What would you do if you were given the bodies of the victims of a long and violent oppression perpetrated by your own people? That’s a question I never even dreamed of asking, let alone that one day I’d have to answer it.
When we made the move from the inner-city of Washington DC to Virginia’s Shenandoah Valley and bought the property that would become Corhaven, we also bought an additional few acres of woods carved out from a huge, 600-acre farm that had remained undivided since the Lord Fairfax Grant created the fence-lines well over three centuries ago in 1649.
We bought that small slice of woods from that farm because we wanted to provide a place for people to walk in the woods and meet God. But we didn’t know that in history this farm next to us had been the largest slave-holding plantation in our region from the early 1700s until 1865. And we didn’t know but would come to learn after the purchase, that the few acres we bought actually held the graves of some of those slaves, at least 25 of them. 25 African-Americans. 25 men, women, and children. 25 human beings. 25 Image-Bearers. 25 brothers and sisters. 25 Christians probably. 25 brothers and sisters who I’ll likely meet one day.
Soon after we made the move, we had begun to hear local lore about the slave cemetery on our land, but few folks knew exactly where it was. Finally, on a winter’s day after all the weeds died down and the overgrown brush lost its leaves, I stumbled across the field stones standing perpendicular to the ground, the depressions in the soil, and a broken tombstone laying flat and half-buried, blank with no inscription. Then at the county library, we found an official record of this site–informally named “Sam Moore’s Slave Cemetery”– then more records, and we met more local elders and historians who knew about it, and it was confirmed. This was the slave cemetery. On our land. So that inconceivable question came right to us.
What would you do if you were given the bodies of the victims of a long and violent oppression perpetrated by your own people?
Over the past two years especially, I’ve studied again the history of slavery in Virginia and throughout our country, and studied again the slave codes, and the waste of life that was our Civil War, and then the Jim Crow laws, and the ‘separate but equal’, and the laws and practices set up through most of the 1900s to keep black people set apart and subjugated, and the Civil Rights Movement, and the brutal racism throughout the South especially. It’s been dark and sickening.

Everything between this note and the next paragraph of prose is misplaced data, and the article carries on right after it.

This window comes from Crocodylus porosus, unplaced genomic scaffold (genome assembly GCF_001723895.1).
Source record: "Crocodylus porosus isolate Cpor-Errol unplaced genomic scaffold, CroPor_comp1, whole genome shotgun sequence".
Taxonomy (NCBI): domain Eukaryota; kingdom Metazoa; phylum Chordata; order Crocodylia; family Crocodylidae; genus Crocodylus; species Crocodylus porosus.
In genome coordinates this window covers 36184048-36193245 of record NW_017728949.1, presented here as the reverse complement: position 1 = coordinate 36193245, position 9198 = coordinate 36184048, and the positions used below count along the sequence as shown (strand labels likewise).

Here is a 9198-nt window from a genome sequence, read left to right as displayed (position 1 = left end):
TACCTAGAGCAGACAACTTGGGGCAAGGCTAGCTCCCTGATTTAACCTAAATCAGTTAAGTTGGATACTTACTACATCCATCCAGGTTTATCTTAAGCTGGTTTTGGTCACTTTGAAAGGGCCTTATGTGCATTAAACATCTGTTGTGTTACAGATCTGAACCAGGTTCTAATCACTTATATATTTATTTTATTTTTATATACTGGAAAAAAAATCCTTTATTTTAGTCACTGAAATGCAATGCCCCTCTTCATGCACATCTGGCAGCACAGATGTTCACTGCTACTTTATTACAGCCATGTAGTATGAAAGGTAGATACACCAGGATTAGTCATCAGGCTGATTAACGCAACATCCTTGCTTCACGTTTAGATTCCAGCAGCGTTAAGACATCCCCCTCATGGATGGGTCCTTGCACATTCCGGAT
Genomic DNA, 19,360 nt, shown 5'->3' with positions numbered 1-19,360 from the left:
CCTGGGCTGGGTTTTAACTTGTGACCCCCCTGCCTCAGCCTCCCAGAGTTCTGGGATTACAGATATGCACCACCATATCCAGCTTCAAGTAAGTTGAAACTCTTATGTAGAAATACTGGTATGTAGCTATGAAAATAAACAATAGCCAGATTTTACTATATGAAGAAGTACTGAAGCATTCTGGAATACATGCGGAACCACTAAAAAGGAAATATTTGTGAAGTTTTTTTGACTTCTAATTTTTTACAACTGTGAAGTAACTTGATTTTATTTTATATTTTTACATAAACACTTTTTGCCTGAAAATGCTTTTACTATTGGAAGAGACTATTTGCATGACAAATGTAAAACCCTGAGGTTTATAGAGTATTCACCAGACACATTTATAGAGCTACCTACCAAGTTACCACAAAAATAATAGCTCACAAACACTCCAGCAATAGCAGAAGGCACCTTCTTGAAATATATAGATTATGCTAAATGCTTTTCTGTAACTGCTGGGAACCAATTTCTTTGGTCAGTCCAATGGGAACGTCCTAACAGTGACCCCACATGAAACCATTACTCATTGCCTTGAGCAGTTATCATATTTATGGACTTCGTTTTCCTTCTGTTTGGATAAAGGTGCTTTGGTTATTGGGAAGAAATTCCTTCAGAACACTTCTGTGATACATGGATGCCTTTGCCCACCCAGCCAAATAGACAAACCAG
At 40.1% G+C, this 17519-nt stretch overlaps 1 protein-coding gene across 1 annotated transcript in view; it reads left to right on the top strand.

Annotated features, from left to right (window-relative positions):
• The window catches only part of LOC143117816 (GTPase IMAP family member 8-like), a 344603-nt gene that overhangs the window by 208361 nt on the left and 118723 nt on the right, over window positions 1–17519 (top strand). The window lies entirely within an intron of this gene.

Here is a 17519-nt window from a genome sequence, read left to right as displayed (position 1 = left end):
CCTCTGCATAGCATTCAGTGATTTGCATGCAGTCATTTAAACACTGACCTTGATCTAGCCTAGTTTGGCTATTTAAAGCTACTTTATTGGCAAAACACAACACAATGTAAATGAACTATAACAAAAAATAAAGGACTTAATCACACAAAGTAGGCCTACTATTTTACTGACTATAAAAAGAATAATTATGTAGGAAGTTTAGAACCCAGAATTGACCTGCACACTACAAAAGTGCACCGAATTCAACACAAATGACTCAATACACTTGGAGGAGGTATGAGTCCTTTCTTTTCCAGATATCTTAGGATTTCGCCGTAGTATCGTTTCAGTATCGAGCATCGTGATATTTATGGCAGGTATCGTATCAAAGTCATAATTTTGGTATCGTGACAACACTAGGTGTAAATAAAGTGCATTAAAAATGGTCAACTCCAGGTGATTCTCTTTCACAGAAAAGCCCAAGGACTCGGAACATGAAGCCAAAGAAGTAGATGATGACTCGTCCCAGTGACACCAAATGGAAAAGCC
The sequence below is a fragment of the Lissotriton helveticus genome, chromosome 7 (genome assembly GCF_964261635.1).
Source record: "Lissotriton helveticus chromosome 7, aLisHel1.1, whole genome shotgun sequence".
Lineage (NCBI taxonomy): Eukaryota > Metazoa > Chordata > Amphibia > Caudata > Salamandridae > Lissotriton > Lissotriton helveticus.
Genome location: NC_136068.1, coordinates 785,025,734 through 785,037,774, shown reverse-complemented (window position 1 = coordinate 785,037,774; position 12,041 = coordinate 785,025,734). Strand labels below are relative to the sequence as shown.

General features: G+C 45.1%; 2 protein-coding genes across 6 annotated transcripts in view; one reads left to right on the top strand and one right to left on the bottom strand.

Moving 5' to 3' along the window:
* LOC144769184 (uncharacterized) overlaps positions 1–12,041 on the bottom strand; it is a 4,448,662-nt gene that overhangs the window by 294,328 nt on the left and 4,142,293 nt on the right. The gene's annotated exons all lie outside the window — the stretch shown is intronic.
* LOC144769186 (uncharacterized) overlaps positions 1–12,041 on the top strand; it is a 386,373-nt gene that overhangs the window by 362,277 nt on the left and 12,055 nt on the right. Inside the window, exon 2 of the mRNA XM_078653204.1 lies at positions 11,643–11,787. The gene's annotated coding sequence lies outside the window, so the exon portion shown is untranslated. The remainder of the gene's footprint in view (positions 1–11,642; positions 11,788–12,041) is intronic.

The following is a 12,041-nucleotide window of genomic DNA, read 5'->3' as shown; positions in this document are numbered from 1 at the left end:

Meanwhile, this past year-and-a-half or so has been gut-wrenching while watching the compounding effects of the deaths of Michael Brown in Ferguson, and Eric Garner in Manhattan, and Tamir Rice in Cleveland, and Walter Scott in Charleston, and Freddie Gray in Baltimore, and the Reverend Clementa Pinckney and 8 others Charleston, etc. The list goes on and it’s a long list, longer by the day, a list that finds its roots all the way back to slavery, “America’s Original Sin”, whose bitter fruit our country still tastes every day in the lives of too many.
And in the midst of this, we were given stewardship of a forgotten slave graveyard in rural Virginia. What do you do? Well, this is what we want to do.
We want to recognize the dignity of those black brothers and sisters who lay in this soil whose dignity was never recognized while they lived. We want to honor as best as we can those who were worthy of honor simply by being human beings, those who never received that their lifetime. They were people, as valuable as my own children.
We want to grieve and lament what these men and women represent, generations of a people whose lives were never what God intended for them, who never had a chance to be fully who God had made them to be.
We want to maintain and affirm our faith that, though evil exists and persists and racism and its’ system remain powerful, God has called a people–Christians–to be agents of reconciliation and repair and justice. We want to affirm that evil–past and present–is not the end of the story, because of Jesus Christ.
After a long, shared effort with the local community, we will do this and more on Saturday April 30 from 2pm-4pm, when we will dedicate “The Corhaven Graveyard”. I invite you join us at Corhaven for this sober and substantive occasion and event. It’s a beginning, and an important one. You can read more about The Corhaven Graveyard project, The Repentance Project, and find directions to Corhaven at www.inthecoracle.org. I’d also like to recommend that you prayerfully watch “12 Years A Slave”, voted by historians as the most historically accurate film in recent years.